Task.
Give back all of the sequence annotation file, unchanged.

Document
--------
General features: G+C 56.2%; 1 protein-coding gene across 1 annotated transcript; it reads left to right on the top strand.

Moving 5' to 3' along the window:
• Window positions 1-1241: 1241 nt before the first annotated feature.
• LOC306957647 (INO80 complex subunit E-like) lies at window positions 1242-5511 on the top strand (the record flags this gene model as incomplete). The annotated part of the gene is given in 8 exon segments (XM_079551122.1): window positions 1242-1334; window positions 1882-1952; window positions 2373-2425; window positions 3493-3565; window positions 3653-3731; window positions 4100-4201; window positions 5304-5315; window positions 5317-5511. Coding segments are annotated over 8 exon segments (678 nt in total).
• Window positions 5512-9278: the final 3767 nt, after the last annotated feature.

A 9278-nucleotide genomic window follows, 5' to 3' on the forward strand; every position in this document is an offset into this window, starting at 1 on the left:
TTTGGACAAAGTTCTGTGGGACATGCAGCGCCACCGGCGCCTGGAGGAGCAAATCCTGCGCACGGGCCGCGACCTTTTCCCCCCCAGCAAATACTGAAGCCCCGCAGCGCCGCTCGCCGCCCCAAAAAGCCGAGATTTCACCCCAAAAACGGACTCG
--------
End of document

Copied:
General features: G+C 56.2%; 1 protein-coding gene across 1 annotated transcript; it reads left to right on the top strand.

Moving 5' to 3' along the window:
• Window positions 1-1241: 1241 nt before the first annotated feature.
• LOC306957647 (INO80 complex subunit E-like) lies at window positions 1242-5511 on the top strand (the record flags this gene model as incomplete). The annotated part of the gene is given in 8 exon segments (XM_079551122.1): window positions 1242-1334; window positions 1882-1952; window positions 2373-2425; window positions 3493-3565; window positions 3653-3731; window positions 4100-4201; window positions 5304-5315; window positions 5317-5511. Coding segments are annotated over 8 exon segments (678 nt in total).
• Window positions 5512-9278: the final 3767 nt, after the last annotated feature.

A 9278-nucleotide genomic window follows, 5' to 3' on the forward strand; every position in this document is an offset into this window, starting at 1 on the left:
TTTGGACAAAGTTCTGTGGGACATGCAGCGCCACCGGCGCCTGGAGGAGCAAATCCTGCGCACGGGCCGCGACCTTTTCCCCCCCAGCAAATACTGAAGCCCCGCAGCGCCGCTCGCCGCCCCAAAAAGCCGAGATTTCACCCCAAAAACGGACTCG